A 45-year-old man has experienced pain in the area of the left hip and upper thigh for the past 7 months. On physical examination, there is tenderness on deep palpation of the left side of the groin. There is a reduction in range ofmotion at the left hip. There is no swelling or warmth to the touch. Pelvic and left leg radiographs show an upper femoral masslesion arising in the metaphyseal region and eroding the surrounding bone cortex. The proximal femur is excised and on sectioning has the gross appearance shown in the figure. Which of the following cell types is most likely to be proliferating in this mass?
Primitive neuroectodermal cells
Answer :B Chondroblasts
The glistening, gray-blue appearance shown in the figure is typical of cartilage, and this lesion most likely represents neoplastic proliferation of chondroblasts.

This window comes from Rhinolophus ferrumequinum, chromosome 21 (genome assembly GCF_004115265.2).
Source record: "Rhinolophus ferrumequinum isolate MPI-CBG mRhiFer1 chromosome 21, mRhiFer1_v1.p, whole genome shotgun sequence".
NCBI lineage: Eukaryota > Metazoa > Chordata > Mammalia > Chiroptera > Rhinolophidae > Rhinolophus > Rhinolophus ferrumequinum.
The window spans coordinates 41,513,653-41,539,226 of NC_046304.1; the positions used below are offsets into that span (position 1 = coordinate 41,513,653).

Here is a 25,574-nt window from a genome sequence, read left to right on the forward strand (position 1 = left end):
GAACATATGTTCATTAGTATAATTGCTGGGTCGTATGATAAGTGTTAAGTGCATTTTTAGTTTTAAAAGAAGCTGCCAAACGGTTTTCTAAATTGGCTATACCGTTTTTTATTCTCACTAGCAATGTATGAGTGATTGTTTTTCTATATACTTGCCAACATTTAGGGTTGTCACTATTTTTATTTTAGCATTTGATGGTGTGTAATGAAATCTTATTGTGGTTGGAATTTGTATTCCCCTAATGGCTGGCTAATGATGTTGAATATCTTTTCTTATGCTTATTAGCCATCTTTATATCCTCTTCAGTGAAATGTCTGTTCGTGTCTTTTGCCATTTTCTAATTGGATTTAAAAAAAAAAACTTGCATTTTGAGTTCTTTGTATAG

The tumor has infiltrated the medullary cavity and invaded the overlying cortex, and is malignant. This is a chondrosarcoma. Most chondrosarcomas are low grade.
They occur in a broad age range, in contrast to many other bone tumors that tend to occur in children or in young adults. Most chondrosarcomas arise toward central portions of the skeleton. Osteosarcomas are derived from osteoblasts.
They are usually seen in younger individuals and do not have a bluish-white appearance because they are marked by osteoid production.
Giant-cell tumors arise during the third to fifth decades; they involve epiphyses and metaphyses.
Grossly, they are large, red-brown, cystic tumors. Giant-cells resembling osteoclasts are present in giant-cell tumors of bone. These tumors are believed to arise from cells of monocyte-macrophage lineage.
Primitive neuroectodermal cells are present in Ewing sarcoma.